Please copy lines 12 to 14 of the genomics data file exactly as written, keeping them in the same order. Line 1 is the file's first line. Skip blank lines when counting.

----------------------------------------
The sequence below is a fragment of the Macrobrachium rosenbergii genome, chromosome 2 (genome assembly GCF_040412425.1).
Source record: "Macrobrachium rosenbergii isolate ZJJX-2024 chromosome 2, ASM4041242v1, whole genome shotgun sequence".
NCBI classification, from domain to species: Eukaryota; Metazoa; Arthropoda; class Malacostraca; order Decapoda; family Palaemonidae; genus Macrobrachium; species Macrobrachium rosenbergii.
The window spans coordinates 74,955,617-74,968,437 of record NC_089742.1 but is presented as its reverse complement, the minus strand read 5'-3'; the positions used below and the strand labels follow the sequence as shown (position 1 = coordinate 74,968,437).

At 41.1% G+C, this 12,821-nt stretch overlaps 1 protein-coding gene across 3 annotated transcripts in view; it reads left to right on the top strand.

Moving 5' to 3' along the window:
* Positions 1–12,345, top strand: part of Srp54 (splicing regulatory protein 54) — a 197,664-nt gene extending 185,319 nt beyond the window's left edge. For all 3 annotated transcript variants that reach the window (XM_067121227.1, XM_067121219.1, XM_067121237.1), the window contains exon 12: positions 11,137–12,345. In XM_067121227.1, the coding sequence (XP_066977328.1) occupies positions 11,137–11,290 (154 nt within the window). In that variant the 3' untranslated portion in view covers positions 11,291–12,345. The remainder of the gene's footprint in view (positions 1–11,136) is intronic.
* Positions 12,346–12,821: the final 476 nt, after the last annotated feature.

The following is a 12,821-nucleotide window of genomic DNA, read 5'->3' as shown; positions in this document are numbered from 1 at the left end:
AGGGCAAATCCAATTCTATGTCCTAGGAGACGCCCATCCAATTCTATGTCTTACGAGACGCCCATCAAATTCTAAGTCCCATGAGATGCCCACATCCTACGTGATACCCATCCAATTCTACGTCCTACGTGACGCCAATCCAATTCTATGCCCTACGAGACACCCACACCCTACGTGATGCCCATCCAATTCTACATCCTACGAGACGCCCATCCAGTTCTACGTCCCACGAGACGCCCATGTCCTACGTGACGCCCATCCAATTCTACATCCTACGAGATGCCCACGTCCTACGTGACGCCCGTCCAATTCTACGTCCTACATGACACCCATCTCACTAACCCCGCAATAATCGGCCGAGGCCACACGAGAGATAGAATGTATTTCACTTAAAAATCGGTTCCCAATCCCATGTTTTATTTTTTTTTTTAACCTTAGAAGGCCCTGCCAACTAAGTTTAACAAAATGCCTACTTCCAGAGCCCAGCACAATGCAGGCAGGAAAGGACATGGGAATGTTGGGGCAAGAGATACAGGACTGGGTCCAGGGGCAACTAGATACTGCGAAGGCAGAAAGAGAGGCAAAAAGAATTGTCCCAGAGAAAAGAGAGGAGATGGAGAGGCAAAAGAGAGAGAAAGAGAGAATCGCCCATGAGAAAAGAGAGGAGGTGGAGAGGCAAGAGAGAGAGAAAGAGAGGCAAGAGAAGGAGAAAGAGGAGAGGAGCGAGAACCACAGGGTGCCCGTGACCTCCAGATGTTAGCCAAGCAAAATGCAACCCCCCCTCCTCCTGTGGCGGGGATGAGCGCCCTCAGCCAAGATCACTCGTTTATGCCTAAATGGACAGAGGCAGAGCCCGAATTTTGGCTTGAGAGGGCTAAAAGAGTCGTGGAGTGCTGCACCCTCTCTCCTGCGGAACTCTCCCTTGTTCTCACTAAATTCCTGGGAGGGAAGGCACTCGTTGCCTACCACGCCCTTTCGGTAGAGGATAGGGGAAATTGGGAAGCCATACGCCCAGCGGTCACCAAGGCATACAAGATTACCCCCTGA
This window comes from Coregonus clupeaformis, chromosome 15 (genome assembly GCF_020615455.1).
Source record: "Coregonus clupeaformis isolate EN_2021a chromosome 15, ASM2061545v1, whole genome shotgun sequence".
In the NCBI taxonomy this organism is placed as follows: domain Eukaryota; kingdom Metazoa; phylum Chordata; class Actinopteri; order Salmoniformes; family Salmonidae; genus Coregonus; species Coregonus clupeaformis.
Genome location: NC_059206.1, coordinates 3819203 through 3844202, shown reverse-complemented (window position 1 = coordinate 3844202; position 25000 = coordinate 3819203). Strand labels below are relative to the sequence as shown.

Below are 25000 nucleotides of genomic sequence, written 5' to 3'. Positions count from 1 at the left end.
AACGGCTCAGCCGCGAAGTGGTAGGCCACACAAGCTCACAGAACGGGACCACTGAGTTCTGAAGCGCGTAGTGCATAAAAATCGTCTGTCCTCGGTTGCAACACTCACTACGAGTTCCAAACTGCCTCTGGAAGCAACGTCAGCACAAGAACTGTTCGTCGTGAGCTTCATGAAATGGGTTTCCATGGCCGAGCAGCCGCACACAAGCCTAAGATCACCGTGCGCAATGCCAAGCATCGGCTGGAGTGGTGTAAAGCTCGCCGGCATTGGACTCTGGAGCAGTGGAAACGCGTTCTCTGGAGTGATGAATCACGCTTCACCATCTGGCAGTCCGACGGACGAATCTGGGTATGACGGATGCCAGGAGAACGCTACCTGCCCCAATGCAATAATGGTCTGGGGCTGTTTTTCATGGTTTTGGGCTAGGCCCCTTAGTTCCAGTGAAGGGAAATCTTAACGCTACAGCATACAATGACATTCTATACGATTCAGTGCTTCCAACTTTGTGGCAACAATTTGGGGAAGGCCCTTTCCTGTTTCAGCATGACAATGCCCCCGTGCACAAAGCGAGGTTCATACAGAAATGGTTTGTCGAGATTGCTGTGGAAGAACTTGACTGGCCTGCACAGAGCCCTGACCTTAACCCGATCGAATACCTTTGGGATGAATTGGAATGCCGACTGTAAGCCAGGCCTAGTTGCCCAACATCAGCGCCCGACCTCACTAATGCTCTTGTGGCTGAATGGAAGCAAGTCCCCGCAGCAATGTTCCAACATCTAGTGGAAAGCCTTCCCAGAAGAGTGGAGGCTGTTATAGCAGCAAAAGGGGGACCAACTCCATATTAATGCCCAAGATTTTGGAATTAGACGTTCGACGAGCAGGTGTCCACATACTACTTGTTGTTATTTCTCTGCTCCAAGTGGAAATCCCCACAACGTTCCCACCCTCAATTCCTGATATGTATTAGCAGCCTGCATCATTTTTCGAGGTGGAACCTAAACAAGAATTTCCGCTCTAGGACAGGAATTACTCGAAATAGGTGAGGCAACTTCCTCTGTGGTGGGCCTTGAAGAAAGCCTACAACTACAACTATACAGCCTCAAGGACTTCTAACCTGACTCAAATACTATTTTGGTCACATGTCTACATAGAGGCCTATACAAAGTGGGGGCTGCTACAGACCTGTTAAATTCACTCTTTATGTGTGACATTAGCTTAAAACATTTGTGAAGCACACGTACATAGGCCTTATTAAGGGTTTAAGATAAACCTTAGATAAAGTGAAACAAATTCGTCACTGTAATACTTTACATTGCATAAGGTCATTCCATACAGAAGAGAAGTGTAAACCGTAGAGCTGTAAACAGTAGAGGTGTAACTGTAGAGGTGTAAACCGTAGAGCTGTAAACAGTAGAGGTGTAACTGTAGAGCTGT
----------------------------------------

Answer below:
Source record: "Coregonus clupeaformis isolate EN_2021a chromosome 15, ASM2061545v1, whole genome shotgun sequence".
In the NCBI taxonomy this organism is placed as follows: domain Eukaryota; kingdom Metazoa; phylum Chordata; class Actinopteri; order Salmoniformes; family Salmonidae; genus Coregonus; species Coregonus clupeaformis.
Genome location: NC_059206.1, coordinates 3819203 through 3844202, shown reverse-complemented (window position 1 = coordinate 3844202; position 25000 = coordinate 3819203). Strand labels below are relative to the sequence as shown.